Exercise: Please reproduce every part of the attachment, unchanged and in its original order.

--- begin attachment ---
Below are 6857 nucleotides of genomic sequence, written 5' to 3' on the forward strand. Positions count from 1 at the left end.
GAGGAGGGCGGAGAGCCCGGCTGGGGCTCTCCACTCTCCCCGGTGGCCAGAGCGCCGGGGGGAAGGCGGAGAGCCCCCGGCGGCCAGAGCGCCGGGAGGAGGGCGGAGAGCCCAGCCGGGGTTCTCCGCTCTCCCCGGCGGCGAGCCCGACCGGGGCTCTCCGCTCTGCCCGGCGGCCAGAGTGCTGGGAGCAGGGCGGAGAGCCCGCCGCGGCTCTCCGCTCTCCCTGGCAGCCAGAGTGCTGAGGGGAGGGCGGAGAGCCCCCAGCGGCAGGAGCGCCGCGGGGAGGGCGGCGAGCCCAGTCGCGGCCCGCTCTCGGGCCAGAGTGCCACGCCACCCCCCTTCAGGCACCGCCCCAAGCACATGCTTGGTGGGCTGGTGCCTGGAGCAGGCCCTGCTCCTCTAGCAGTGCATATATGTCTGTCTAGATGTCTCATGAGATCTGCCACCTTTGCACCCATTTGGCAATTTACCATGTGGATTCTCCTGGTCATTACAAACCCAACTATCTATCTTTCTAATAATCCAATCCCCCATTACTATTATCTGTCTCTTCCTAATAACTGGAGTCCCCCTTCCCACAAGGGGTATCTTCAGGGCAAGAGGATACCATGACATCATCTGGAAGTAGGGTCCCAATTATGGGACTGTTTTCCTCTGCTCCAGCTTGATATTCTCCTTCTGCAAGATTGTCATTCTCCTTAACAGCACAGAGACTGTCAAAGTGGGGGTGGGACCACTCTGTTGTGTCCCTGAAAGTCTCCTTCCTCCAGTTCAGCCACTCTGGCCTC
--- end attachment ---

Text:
Below are 6857 nucleotides of genomic sequence, written 5' to 3' on the forward strand. Positions count from 1 at the left end.
GAGGAGGGCGGAGAGCCCGGCTGGGGCTCTCCACTCTCCCCGGTGGCCAGAGCGCCGGGGGGAAGGCGGAGAGCCCCCGGCGGCCAGAGCGCCGGGAGGAGGGCGGAGAGCCCAGCCGGGGTTCTCCGCTCTCCCCGGCGGCGAGCCCGACCGGGGCTCTCCGCTCTGCCCGGCGGCCAGAGTGCTGGGAGCAGGGCGGAGAGCCCGCCGCGGCTCTCCGCTCTCCCTGGCAGCCAGAGTGCTGAGGGGAGGGCGGAGAGCCCCCAGCGGCAGGAGCGCCGCGGGGAGGGCGGCGAGCCCAGTCGCGGCCCGCTCTCGGGCCAGAGTGCCACGCCACCCCCCTTCAGGCACCGCCCCAAGCACATGCTTGGTGGGCTGGTGCCTGGAGCAGGCCCTGCTCCTCTAGCAGTGCATATATGTCTGTCTAGATGTCTCATGAGATCTGCCACCTTTGCACCCATTTGGCAATTTACCATGTGGATTCTCCTGGTCATTACAAACCCAACTATCTATCTTTCTAATAATCCAATCCCCCATTACTATTATCTGTCTCTTCCTAATAACTGGAGTCCCCCTTCCCACAAGGGGTATCTTCAGGGCAAGAGGATACCATGACATCATCTGGAAGTAGGGTCCCAATTATGGGACTGTTTTCCTCTGCTCCAGCTTGATATTCTCCTTCTGCAAGATTGTCATTCTCCTTAACAGCACAGAGACTGTCAAAGTGGGGGTGGGACCACTCTGTTGTGTCCCTGAAAGTCTCCTTCCTCCAGTTCAGCCACTCTGGCCTC